CLOSE

Now Commenting On:

Braun revelations 'shocked' Packers' Rodgers

Braun revelations 'shocked' Packers' Rodgers

Braun revelations 'shocked' Packers' Rodgers

DENVER -- Green Bay Packers quarterback Aaron Rodgers bet his salary on good buddy Ryan Braun's innocence. On Friday, a dismayed Rodgers told reporters that he was lied to, and he cast doubt upon the fellow MVP's friendship and business partnership.

"I was shocked, I really was," Rodgers said, according to Fox Sports Wisconsin's Paul Imig, who is covering the opening of Packers training camp this week. "I was backing up a friend who looked at me in the eye on multiple occasions and repeatedly denied these allegations, said they weren't true. It's disappointing, not only for myself as a friend, but for, obviously, Wisconsin sports fans. ... It doesn't feel great being lied to like that. I'm disappointed about way it went down."

Rodgers and Braun struck up Wisconsin's most famous friendship in 2009 -- a pair of fellow Californians who were about the same age and were both single. They both won MVP Awards for their exploits on the field in 2011 -- Braun the National League MVP who led the Brewers to within two wins of the World Series, and Rodgers the NFL MVP who'd won the Super Bowl the previous season.

Their names and likenesses adorn 8-twelve MVP Bar and Grill in suburban Brookfield -- a nod to Braun's No. 8 and Rodgers' No. 12 -- with a second location planned to open later this year at Bayshore Mall just north of Milwaukee.

Rodgers told reporters that he'd been in contact with Braun since Braun was suspended on Monday. Asked whether their business dealings would continue, Rodgers said, "That's yet to be determined."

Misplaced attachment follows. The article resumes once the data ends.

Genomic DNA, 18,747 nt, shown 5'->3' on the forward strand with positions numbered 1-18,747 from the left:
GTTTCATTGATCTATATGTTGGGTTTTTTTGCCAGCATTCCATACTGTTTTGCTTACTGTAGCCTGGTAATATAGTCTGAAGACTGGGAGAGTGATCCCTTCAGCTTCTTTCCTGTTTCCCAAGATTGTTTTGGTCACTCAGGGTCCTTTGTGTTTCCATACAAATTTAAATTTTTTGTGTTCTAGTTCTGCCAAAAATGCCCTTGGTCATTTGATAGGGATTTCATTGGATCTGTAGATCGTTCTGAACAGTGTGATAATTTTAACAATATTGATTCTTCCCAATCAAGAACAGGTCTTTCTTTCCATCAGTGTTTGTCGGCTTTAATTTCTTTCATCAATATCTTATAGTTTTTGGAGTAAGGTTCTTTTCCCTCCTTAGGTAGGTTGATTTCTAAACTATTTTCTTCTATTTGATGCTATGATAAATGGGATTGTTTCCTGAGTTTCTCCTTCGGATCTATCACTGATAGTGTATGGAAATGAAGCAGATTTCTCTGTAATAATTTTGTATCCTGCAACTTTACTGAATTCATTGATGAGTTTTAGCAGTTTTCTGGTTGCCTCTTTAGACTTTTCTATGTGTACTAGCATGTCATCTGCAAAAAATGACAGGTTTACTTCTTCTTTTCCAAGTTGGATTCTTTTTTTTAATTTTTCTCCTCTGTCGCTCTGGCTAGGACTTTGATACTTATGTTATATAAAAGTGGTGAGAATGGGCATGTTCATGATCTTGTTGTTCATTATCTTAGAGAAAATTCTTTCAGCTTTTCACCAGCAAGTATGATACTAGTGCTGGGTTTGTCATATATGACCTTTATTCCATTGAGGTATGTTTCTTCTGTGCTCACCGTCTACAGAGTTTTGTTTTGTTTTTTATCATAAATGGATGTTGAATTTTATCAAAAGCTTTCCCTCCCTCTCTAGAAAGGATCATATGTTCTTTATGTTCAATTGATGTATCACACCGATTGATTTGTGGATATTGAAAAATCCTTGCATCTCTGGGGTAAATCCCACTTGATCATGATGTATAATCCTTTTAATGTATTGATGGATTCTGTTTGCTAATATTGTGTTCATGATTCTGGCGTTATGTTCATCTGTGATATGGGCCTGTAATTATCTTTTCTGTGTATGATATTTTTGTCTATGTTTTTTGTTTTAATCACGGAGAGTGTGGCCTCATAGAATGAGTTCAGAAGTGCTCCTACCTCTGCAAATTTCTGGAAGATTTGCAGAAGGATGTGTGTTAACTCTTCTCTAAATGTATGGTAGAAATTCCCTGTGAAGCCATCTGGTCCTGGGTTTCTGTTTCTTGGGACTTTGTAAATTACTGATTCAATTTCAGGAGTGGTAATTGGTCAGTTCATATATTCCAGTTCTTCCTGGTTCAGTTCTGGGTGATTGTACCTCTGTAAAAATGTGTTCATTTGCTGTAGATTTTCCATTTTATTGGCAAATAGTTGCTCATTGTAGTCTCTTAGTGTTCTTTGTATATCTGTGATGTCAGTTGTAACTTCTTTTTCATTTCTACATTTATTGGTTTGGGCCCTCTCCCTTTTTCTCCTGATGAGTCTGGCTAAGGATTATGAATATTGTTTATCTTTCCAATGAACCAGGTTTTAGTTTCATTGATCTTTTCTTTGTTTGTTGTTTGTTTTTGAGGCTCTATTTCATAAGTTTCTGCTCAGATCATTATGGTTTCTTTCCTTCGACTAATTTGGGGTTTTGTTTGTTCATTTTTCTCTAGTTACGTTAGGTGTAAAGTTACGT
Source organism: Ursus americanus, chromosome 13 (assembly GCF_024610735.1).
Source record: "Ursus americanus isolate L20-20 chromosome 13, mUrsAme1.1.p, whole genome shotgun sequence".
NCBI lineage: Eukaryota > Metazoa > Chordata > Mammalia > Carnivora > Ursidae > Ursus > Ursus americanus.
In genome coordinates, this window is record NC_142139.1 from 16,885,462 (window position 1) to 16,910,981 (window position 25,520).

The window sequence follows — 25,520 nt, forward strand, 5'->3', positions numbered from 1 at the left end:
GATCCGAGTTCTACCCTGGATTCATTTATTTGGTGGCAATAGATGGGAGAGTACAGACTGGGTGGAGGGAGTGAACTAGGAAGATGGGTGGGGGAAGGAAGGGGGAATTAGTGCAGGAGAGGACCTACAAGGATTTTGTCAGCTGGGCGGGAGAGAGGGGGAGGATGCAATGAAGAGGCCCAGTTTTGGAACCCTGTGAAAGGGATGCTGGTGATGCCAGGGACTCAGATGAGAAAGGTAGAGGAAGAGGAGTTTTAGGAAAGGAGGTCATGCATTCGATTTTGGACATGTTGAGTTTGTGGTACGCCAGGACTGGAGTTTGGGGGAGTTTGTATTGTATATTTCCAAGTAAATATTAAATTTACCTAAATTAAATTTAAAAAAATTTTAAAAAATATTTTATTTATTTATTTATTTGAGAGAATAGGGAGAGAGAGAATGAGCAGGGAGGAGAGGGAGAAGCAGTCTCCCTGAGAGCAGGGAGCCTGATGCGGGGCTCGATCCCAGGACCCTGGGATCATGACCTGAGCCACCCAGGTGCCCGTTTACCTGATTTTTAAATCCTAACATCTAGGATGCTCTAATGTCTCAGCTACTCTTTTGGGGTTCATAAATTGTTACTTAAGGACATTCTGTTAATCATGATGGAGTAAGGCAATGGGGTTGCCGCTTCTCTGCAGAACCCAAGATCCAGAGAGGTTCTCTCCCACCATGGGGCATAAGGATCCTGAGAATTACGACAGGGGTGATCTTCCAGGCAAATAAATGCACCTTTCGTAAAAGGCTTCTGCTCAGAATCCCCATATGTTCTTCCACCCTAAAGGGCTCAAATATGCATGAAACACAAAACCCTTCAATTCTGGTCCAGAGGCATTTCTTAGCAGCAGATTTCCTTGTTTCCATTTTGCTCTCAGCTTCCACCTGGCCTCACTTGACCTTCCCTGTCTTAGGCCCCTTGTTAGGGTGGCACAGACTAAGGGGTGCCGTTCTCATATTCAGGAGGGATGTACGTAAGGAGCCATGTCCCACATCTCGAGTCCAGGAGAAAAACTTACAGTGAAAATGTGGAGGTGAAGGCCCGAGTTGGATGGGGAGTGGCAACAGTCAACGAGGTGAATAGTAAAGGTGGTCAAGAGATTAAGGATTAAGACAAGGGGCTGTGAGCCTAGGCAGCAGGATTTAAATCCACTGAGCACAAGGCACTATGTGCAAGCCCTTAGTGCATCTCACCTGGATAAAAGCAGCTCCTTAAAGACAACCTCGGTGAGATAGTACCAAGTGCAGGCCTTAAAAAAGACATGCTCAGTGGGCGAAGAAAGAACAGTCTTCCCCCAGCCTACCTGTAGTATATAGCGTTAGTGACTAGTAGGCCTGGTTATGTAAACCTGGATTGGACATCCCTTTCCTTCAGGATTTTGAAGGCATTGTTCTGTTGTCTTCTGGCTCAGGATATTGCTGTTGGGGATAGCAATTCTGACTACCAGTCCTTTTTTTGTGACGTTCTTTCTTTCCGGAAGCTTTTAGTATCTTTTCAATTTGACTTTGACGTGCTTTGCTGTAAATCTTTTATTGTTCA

Rodgers was among the most vocal supporters of Braun during and after Braun's successful appeal of a suspension during the 2011-12 offseason, often on Twitter.

Last year, a 37-year-old flight nurse from Denver named Todd Sutton tweeted at Rodgers, "you really believe he didn't [use] PEDs????," calling Rodgers "delusional."

Rodgers shot back, "ya, I'd put my salary next year on it," with the hashtags "pony up" and "exonerated."

Rodgers' base salary this season is $4.5 million.

"I don't regret backing a friend up," Rodgers said Friday, according to the Milwaukee Journal Sentinel. "Obviously, in hindsight, a more measured approach would obviously be a better course of action. I definitely believe in forgiveness and moving forward. He has a tough task in front of him moving forward with his career, on and off the field.

"As far as the business goes, right now I'm focused on football, and I have people who can help me with those issues."

Adam McCalvy is a reporter for MLB.com. Read his blog, Brew Beat, and follow him on Twitter at @AdamMcCalvy. This story was not subject to the approval of Major League Baseball or its clubs.

{}
{}